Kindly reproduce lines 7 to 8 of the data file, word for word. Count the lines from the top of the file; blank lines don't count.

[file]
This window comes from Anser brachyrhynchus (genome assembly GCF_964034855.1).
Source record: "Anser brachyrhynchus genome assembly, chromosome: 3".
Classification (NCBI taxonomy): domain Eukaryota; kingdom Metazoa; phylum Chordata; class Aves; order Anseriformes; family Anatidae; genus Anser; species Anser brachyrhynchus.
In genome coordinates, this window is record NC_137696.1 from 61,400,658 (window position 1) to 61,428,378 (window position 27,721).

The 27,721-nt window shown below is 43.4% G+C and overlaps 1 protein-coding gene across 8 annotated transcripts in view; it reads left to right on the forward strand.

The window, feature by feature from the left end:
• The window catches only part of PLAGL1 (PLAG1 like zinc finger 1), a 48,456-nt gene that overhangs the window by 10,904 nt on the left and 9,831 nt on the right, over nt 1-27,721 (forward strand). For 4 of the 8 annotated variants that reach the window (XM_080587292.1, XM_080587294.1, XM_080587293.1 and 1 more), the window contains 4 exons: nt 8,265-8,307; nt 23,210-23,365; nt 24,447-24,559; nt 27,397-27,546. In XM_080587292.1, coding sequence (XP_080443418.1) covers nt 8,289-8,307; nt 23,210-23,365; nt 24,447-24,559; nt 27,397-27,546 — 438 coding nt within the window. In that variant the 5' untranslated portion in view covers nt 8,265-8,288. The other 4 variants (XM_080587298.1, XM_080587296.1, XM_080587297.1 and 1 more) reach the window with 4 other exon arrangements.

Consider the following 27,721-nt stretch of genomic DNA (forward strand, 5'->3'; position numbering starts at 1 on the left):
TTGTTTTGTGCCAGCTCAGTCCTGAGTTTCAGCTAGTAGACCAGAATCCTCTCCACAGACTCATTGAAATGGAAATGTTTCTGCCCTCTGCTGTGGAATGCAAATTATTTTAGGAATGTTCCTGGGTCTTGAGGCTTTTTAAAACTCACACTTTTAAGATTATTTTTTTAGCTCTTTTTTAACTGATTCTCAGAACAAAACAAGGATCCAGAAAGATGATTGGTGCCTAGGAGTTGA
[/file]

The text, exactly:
• The window catches only part of PLAGL1 (PLAG1 like zinc finger 1), a 48,456-nt gene that overhangs the window by 10,904 nt on the left and 9,831 nt on the right, over nt 1-27,721 (forward strand). For 4 of the 8 annotated variants that reach the window (XM_080587292.1, XM_080587294.1, XM_080587293.1 and 1 more), the window contains 4 exons: nt 8,265-8,307; nt 23,210-23,365; nt 24,447-24,559; nt 27,397-27,546. In XM_080587292.1, coding sequence (XP_080443418.1) covers nt 8,289-8,307; nt 23,210-23,365; nt 24,447-24,559; nt 27,397-27,546 — 438 coding nt within the window. In that variant the 5' untranslated portion in view covers nt 8,265-8,288. The other 4 variants (XM_080587298.1, XM_080587296.1, XM_080587297.1 and 1 more) reach the window with 4 other exon arrangements.

Consider the following 27,721-nt stretch of genomic DNA (forward strand, 5'->3'; position numbering starts at 1 on the left):